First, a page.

The reason for these loosen rules is to allow arcane his ease of use for the military. When Amnesty spoke to former Brig. Gen. Donald Bolduc, the commander of U.S. Special Operations Forces in Africa from 2015 to 2017, he explained that targets are determined based on four criteria: age, gender, locations deemed supportive to terrorists and an individual’s proximity to the al-Shabab members. “The reason President Trump changed the rules is that now these guys can be hit,” Bolduc told Amnesty. “[If] they are in close proximity, they are [now] part of the al Shabaab network.”
To put it simply, the military is conducting moment-by-moment profiles of assumption, without prior intelligence references, where the misfortune of being near a terrorist and sharing the same immutable charismatics now deems one a terrorist in the eyes of the Unaccountable State of America. “If General Bolduc’s description of the targeting standards is correct,” Shamsi continues, “then the U.S. is intentionally killing men solely because they are of military age and might know al Shabaab members, or are in areas where the population is deemed sympathetic to the group.”
AFRICOM emailed The Intercept to say Bolduc “did not accurately summarize the targeting standards”, though failed to provide additional information for “operational security reasons.” In their statement to journalist Amanda Sperber: “AFRICOM remains dedicated to providing assistance to the Federal Government of Somalia and is encouraged by the incremental progress that has been achieved thus far, especially in applying pressure to the al Shabaab network.” Once again, just another PR statement designed to maintain business as usual.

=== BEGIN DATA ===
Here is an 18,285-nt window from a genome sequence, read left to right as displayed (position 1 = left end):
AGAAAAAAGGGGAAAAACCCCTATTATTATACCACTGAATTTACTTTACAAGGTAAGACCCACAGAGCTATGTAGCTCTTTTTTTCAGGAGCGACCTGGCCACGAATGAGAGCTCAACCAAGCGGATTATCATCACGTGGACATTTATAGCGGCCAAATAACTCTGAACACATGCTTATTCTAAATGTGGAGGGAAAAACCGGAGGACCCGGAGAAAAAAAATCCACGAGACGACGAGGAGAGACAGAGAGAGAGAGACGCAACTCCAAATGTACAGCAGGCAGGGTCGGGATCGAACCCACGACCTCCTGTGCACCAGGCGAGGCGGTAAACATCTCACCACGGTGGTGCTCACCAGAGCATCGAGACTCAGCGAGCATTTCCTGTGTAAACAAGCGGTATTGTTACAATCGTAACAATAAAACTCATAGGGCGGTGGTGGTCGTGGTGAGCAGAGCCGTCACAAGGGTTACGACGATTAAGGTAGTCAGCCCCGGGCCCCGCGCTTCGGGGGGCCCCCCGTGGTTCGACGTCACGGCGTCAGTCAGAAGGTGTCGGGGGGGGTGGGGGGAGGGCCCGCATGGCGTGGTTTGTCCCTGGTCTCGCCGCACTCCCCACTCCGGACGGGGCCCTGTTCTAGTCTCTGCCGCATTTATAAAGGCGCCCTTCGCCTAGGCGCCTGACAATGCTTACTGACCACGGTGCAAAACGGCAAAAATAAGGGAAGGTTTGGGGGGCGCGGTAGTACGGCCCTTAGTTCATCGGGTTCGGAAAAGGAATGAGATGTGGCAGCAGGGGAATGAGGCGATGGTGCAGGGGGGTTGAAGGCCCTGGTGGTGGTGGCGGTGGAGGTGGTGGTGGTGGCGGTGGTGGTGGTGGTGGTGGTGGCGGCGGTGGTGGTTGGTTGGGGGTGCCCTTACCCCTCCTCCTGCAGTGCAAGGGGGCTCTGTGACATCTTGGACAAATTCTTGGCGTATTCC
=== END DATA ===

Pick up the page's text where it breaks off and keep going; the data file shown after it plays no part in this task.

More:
This business, however, is seemingly rotten to the core. A spokesperson for AFRICOM told The Intercept that 27 strikes have been conducted so far this year, which contradicts the 76 other strikes discovered by Amnesty, suggesting the death toll could be much higher than is currently on the books. “Amnesty International’s research points to a failure by the US and Somali governments to adequately investigate allegations of civilian casualties resulting from US operations in Somalia,” Castner concludes. “The civilian death toll we’ve uncovered in just a handful of strikes suggests the shroud of secrecy surrounding the US role in Somalia’s war is actually just a smokescreen for impunity.”
Thanks for reading! This article was originally published for TrigTent.com, a bipartisan media platform for political and social commentary, truly diverse viewpoints and facts that don’t kowtow to political correctness.